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Varroa Mite

For years now, the mite Varroa destructor has plagued bee colonies in many parts of the world. Infestations of this mite have now become an epidemic of global proportions, threatening to destroy entire populations of honey bees in the Western world.

The development of this reddish-brown mite is perfectly adapted to the lifecycle of the honey bee. Female mites (foundresses) have a flat-shaped body roughly 1.6 mm wide and 1.1 mm long, allowing them to fit between the overlapping abdominal segments, where they feed on the bees' hemolymph (blood). Varroa mites not only cause significant damage to the bees by feeding on their hemolymph, but also act as a vector for viral diseases like sacbrood virus and Acute Paralysis Virus (APV). The wounds inflicted by mites may also be contaminated with bacterial or fungal organisms. In order to prevent this, it is crucial that colonies are monitored for Varroa infestation regularly and that measures to control the infestation are taken when necessary.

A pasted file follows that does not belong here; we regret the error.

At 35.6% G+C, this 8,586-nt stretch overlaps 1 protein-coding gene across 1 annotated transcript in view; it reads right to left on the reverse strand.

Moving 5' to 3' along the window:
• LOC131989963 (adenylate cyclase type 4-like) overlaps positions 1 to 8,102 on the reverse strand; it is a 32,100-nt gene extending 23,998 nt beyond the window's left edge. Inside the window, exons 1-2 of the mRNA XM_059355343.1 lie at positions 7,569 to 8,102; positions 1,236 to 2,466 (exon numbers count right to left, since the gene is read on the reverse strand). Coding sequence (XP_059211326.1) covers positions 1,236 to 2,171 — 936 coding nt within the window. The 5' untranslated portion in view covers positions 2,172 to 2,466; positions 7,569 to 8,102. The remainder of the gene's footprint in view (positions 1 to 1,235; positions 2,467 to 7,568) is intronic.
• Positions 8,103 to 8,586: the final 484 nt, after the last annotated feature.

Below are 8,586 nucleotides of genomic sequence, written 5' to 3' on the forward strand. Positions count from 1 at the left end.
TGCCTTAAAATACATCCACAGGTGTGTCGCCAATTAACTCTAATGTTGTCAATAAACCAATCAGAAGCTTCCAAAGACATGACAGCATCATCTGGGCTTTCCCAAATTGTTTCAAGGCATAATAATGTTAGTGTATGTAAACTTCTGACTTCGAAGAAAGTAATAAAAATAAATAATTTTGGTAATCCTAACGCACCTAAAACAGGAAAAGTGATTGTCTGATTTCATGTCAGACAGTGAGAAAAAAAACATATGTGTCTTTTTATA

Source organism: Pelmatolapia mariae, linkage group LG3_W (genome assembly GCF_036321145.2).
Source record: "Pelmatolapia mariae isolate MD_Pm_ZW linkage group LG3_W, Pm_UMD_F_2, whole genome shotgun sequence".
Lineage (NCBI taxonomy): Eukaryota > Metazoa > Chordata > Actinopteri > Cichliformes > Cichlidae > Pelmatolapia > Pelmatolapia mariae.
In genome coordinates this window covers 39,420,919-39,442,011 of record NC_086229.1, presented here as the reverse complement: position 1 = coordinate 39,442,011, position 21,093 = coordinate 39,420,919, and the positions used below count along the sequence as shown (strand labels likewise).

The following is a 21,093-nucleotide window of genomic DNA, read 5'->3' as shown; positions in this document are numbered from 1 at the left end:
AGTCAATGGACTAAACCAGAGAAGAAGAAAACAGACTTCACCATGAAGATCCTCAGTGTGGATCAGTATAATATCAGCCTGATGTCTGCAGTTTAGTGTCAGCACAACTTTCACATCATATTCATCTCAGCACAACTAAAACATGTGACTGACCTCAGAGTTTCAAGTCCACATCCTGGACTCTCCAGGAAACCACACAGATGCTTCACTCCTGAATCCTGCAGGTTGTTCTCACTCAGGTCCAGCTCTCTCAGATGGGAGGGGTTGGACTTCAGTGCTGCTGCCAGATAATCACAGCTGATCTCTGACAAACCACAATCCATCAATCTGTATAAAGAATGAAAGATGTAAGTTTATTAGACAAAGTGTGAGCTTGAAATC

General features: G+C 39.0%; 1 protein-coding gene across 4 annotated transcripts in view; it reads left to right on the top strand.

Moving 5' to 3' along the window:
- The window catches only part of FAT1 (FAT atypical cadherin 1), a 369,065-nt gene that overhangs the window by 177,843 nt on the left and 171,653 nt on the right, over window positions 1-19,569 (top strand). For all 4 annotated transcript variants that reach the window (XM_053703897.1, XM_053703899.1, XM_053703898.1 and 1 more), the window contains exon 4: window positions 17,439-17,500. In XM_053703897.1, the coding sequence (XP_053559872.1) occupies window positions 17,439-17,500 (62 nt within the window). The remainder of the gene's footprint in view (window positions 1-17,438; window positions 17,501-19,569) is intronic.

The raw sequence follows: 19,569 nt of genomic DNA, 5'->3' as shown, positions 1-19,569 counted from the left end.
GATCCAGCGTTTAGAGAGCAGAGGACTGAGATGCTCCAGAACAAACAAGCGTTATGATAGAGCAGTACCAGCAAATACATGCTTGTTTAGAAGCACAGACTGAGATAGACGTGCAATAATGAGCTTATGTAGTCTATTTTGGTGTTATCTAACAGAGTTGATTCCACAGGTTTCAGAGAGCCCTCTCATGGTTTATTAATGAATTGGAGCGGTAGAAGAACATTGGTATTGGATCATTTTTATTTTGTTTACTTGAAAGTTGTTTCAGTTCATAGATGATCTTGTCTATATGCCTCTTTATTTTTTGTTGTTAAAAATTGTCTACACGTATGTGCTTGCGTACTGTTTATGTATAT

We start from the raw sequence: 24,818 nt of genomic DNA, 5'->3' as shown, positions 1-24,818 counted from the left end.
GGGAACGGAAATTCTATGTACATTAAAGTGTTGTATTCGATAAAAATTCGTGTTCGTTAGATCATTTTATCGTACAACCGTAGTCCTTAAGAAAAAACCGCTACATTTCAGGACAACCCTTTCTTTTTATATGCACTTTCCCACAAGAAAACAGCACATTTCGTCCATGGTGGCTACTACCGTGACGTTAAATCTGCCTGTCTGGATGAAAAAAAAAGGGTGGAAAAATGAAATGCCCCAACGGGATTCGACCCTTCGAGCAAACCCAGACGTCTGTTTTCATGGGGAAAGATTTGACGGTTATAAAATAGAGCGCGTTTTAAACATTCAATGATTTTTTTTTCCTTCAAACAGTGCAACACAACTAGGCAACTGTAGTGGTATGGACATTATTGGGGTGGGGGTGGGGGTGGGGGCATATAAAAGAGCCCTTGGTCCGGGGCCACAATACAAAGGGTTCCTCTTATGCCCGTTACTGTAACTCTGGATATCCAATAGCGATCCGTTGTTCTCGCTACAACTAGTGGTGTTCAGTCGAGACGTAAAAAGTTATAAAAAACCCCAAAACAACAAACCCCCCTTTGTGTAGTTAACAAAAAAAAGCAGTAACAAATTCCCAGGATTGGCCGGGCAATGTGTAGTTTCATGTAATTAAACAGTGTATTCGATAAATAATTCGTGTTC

The best time to control Varroa with Bayvarol is in the spring prior to the honey flow and then in the Autumn after the honey flow and harvest. The plastic strips are impregnated with flumethrin, a synthetic pyrethroid. This compound is highly effective against Varroa mites and perfectly safe for honey bees.

It is important to verify the presence of Varroa mites in the hive prior to treatment. To do so, a Bayvarol Strip is placed between two honeycombs. After 24 hours, any dead mites can be counted on a control sheet below the hive.

See label for further directions for use.